DR LOVEGOOD’S FAMILY BITTERS
Dr. Leonard Harriman – Anderson, Indiana
08 December 2012 (R•052714) (R•012415) (R•112918) (R•041819) (R•012021)
My wife, daughter and granddaughter have departed with horses, trailers and tack and are headed to the 2012 National Cutting Horse Association (NCHA) World Championship Futurity at the stockyards in Fort Worth, Texas. This is their FOHBC National Antique Bottle Show each year. Adrianna competes today and Sunday. Could even go further next week we hope. Good luck sweetie.
This will give me a good chance to catch up with some of my bottle work and to do the next post in the figural cabin series for Dr. Lovegood’s Family Bitters. Technically not a log cabin, but still a cabin.
Actually, I thought it would fun to compare the differences between the much larger square Dr. Lovegood’s Family Bitters (L 124) and the rectangular Dr. Lovegood’s Family Bitters (L 125).
There is virtually no other information available on these bottles until when I received a communication from Martin Van Zant who says that Dr. Lovegood was from Anderson, Indiana. He shared the picture below. He added that there was no actual Doctor named Lovegood. That was a made up name and sold under another Doctor. There are two versions of the Dr. Lovegood’s bottle. One has the Anderson, Indiana reference. The one depicted below does not.
No labels, advertising or any merchant information. Maybe somebody out there has some information that we can add to this post. Make sure you pay close attention to the shapes and notice the misspelling of ‘BITTRS’ on the rectangular L 125 example. These bottles are rather tough to obtain, always come in amber and look great as a pair.
Rat-tailed Jimmy he’s a second hand hood
Deals out in Hollywood
Got a ’65 Chevy, primered flames
Traded for some powdered goods
Jigsaw Jimmy he’s runnin’ a gang
But I hear he’s doin’ o.k.
Got a cozy little job through the Mexican mob
Packages the candycaine
He’s the one they call Dr. Feelgood
He’s the one that makes ya feel all right
He’s the one they call Dr. Feelgood
Dr. Feelgood lyrics
Dr. Leonard Harriman
[November 2018 update]
Dr. Leonard Harriman, a life-long physician, was born on 31 December 1816, in Preble County, Ohio, to Sally Tibbets, age 31, and Leonard Harriman, age 40. There is little information about his parents though his brother, Dr. Simeon B. Harriman was also born in Preble County on 01 April 1822, when Leonard was five years old. Preble County is east of Indianapolis. Both were noted as one of the first physicians to arrive and practice medicine in Alexandria, Indiana which is due north of Anderson, Indiana. Simeon would eventually practice medicine in Richmond, Indiana where he would die in 1883. Richmond is east of Indianapolis.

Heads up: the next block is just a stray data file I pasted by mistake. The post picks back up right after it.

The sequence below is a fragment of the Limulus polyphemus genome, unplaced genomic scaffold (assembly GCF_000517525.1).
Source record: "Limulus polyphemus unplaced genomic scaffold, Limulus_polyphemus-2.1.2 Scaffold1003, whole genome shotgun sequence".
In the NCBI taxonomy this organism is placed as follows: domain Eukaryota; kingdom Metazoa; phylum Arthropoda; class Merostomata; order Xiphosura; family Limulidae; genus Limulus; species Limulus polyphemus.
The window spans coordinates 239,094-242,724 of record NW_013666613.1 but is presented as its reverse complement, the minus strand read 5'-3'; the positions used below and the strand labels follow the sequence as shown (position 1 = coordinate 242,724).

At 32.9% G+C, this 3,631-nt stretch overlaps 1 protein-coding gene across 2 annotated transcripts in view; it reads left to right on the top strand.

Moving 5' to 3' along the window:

Dr. Leonard Harriman married Elizabeth Swafford on 02 March 1837 in Henry County, Indiana and they had three children together. He attended Rush Medical College in Chicago, Illinois graduating in 1845. His wife Elizabeth passed away in 1849. They had only been married 12 years. He would marry again to Angelina Kezer in Delaware, Indiana, in August 1851 when he was 34 years old and they had four children together. His children from both marriages were Theresa Jane, George M., Milton, N., (first marriage) and Jesse, Flora Temple, Benjamin Fremont and Rena Harriman (second marriage). Milton Harriman was chosen as the first city marshal of Anderson and served that capacity for two terms. He next was elected to the office of Justice of the Peace which he served for several years.
Dr. Leonard Harriman was well-known in Anderson (Madison County) having come from Wayne County, Indiana around 1856. Anderson is located northeast of Indianapolis and between Indianapolis and Muncie, Indiana. Dr. Harriman remained in Anderson practicing medicine where he manufactured Lovegood’s Family Bitters. W. H. Conklin in Westfield, Indiana was the sole agent for the bitters as reported in The Noblesville Ledger (Noblesville, Indiana) on Thursday, 8 April 1869.
Dr. Harriman moved to Kansas somewhere around 1876. While in Kansas, Dr. Harriman continued in the drug business and practiced medicine. Dr. Harriman died in his home in Sterling, Kansas in October 1886.
The Carlyn Ring and W.C. Ham listings in Bitters Bottles are as follows: